Candace Partridge: Women in Physics at USC

Rather than just sit around and wring our hands about the severe underrepresentation of women and minorities in science and engineering, it’s worth getting out there and trying to do things to help make a change. Here at Asymptotia, I describe things of that nature from time to time. At other times, I like to just shut up and listen, since (for example) it is also important to hear about the opinions and experiences of a range of different people who are trying to make their way in some aspect of these fields.

candace partridgeToday we have a guest post from Asymptotia regular commenter Candace Partridge (clickable image on right). Candace is doing an undergraduate degree in Physics at the University of London (Birkbeck College), having come to study the subject at this level rather later than is traditional, and having studied other subjects, and worked professionally in another career. This gives her an unusual perspective, and one that is of considerable value. Candace attended the Women in Physics conference that was held at USC in January, and of which I spoke earlier. She tells us a bit about it below, along with some thoughts about her own path in Physics. There is some overlap with an article she wrote for Inkling, but Candace has expanded on several aspects for her post here.



candace tripAhhh…what’s better than a trip to LA? How about a travel grant to get to LA to attend the 2nd annual Undergraduate Women in Physics conference held at USC? Most students view MLK Day as a sort of bonus extension the to holidays, a way to ease back into the usual routine. However, for 50-odd physics students, this long weekend was a chance to make the journey to USC to meet other female (and a few male) physics students.

Of course, where I’m now from (London), we don’t get MLK day off. In fact, I was only on native soil because I had cleverly timed a three-week trip to visit my parents in Mississippi to coincide with this conference. After all, once I’ve flown 5000 miles, what’s a couple of thousand more? No problem! I landed in LAX to bright and sunny weather but with a cold wind blowing out of the north, heralding the arrival of that cold wave that destroyed the citrus crops and brought snow flurries to Malibu. It was far colder in LA than in London that weekend.

candace tripThis was my first trip to a physics-related conference, and I was a wee bit out of the target demographic. See, I am still a lowly undergrad — I say ‘still’ because here I am a woman pushing thirty who is barely halfway through her BSc as opposed to the young striplings a full decade younger than myself. Also, I was the only attendee from overseas…kind of. But I am happy to mix with people of all sorts, especially other women like me who are studying physics because, let’s face it, some of us are still feeling a little alone over here.

So I’m a female mature student, which in undergrad physics makes me a bit of an oddity indeed. People ask me all the time why I am studying physics, why I am putting myself through the hell of working a full-time career in IT while studying physics in the evenings, why I’m not happy with the idea of shoe shopping and 2.5 kids. The truth is that I’ve always wanted to study physics, but despite a still-raging curiosity about the universe, for the first half of my earthly existence I believed that a) I was crap at math and b) anything really worth doing should come effortlessly and not require any pesky studying. This, honestly, is why I ended up with an English degree. In my dotage, however, I have gradually come to have a great respect for hard work and have found that there is no shame in studying. And even that, horror of horrors, I’m not actually bad at math at all, I was just allergic to, you know, trying.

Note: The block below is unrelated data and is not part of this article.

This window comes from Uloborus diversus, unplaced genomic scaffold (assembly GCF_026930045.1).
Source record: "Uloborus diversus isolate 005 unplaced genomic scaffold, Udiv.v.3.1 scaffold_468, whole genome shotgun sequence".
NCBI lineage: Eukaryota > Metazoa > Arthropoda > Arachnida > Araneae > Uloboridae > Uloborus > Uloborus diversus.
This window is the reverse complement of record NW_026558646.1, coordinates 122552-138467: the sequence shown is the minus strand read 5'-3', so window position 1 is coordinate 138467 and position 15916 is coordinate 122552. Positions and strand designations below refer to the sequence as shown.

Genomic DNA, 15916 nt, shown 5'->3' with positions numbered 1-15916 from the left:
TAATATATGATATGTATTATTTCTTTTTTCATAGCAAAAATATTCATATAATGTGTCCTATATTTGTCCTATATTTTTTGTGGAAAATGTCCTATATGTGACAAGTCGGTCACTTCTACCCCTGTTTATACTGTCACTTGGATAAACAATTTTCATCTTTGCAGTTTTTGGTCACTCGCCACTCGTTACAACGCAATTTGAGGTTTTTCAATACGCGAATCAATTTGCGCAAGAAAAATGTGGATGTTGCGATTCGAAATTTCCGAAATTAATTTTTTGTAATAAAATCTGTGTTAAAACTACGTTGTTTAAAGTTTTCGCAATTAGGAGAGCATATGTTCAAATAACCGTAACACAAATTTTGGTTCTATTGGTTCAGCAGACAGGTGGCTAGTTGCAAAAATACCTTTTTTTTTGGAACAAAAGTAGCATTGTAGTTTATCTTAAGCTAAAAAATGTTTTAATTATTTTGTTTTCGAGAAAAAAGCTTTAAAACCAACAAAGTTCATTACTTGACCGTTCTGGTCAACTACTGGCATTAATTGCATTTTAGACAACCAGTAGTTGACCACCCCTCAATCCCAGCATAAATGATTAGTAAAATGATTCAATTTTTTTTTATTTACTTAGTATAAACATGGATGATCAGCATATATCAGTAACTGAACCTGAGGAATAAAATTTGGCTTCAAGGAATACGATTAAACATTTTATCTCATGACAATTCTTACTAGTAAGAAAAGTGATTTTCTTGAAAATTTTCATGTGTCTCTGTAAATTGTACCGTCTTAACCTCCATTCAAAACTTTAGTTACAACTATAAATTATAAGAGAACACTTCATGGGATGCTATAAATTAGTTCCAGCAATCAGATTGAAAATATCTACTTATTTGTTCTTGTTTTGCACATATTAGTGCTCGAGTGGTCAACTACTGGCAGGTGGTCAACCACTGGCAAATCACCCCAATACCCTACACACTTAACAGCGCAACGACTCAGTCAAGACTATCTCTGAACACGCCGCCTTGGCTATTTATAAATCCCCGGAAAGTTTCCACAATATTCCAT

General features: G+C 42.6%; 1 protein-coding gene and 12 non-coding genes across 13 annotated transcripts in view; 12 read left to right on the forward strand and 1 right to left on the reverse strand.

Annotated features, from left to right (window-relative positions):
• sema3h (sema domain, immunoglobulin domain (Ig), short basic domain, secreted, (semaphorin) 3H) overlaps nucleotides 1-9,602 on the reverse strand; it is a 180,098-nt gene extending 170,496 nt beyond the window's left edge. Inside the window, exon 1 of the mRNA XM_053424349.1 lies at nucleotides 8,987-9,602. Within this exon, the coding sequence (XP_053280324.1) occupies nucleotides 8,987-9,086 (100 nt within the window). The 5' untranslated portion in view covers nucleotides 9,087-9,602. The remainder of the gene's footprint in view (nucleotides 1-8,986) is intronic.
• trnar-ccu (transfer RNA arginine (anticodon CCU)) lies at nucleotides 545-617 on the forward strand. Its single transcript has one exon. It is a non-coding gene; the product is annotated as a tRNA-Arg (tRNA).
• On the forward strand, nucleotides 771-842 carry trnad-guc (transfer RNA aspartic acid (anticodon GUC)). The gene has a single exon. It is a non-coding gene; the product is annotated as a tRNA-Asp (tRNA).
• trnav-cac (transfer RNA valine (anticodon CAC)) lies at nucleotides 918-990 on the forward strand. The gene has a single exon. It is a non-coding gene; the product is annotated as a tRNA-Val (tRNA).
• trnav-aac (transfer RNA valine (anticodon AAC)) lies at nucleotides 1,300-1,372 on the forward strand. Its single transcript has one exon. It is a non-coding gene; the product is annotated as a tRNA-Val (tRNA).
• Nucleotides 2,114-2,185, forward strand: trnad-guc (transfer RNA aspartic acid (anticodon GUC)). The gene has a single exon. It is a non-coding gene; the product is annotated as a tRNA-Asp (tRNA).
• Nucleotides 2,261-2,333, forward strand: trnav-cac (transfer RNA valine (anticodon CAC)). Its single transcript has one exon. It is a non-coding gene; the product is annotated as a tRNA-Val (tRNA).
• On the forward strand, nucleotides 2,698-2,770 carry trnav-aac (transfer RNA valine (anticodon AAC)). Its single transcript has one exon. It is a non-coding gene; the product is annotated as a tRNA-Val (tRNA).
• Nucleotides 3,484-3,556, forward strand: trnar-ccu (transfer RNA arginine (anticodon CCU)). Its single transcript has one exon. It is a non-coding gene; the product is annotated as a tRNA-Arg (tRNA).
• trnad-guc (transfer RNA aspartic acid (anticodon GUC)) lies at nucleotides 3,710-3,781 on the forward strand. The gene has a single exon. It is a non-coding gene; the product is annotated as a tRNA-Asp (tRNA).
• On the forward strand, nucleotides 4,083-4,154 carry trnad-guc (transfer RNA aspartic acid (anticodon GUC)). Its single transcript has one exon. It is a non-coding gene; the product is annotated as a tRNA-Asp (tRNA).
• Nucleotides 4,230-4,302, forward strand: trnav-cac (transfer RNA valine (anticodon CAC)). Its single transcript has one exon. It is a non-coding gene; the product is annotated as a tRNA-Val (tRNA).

Now I spend 9 months out of the year trying very hard indeed and barely seeing the light of day even on the weekends. Q: What am I doing this weekend? A: Studying. Every term or so I hit a low point where I do have that come-to-Jesus moment when I sit down and wonder why I am inflicting such agonies of the spirit upon myself, and that surely it would be easier to quit and just be happy with my nice stable project management job with a nice stable income. At these times where I hit the wall, having some inspiration stored up from somewhere is crucial. And that’s why I applied to go to the USC WiPhys conference.

candace tripThis conference was held to help us attendees to see that firstly, we aren’t alone, and secondly, there is no reason for us not to be able to go as far as completing our Ph.Ds if we just stick to it. It was organised by a dedicated group of people in the USC physics department, from undergrads to post-docs, male and female. Their efforts were much appreciated since our room and board needs were taken all care of and we had a packed schedule of talks to look forward to.

While the proceedings were liberally sprinkled with various technical talks covering topics from neutrino physics to spin electronics, the real focus was on life advice from women who are currently in the trenches or have years of experience digging them. A particular highlight was a talk on Advancing Women in Physics by straight-shooting Beverly Hartline, a dean from Delaware State University. candace trip Following her talk, I asked her what the best response would be to men who claim that encouraging women to enter the field of physics would be lowering the bar and allowing too much competition. She scoffed, “Lowering the bar? We’re *raising* the bar by expanding the pool of talent!” We were also lucky to have science writer KC Cole come out to give a passionate talk about how much she enjoyed learning about physics and being a science writer. Her enthusiasm was contagious, and several people asked her how to get started in science writing. Her advice? “Just do it!”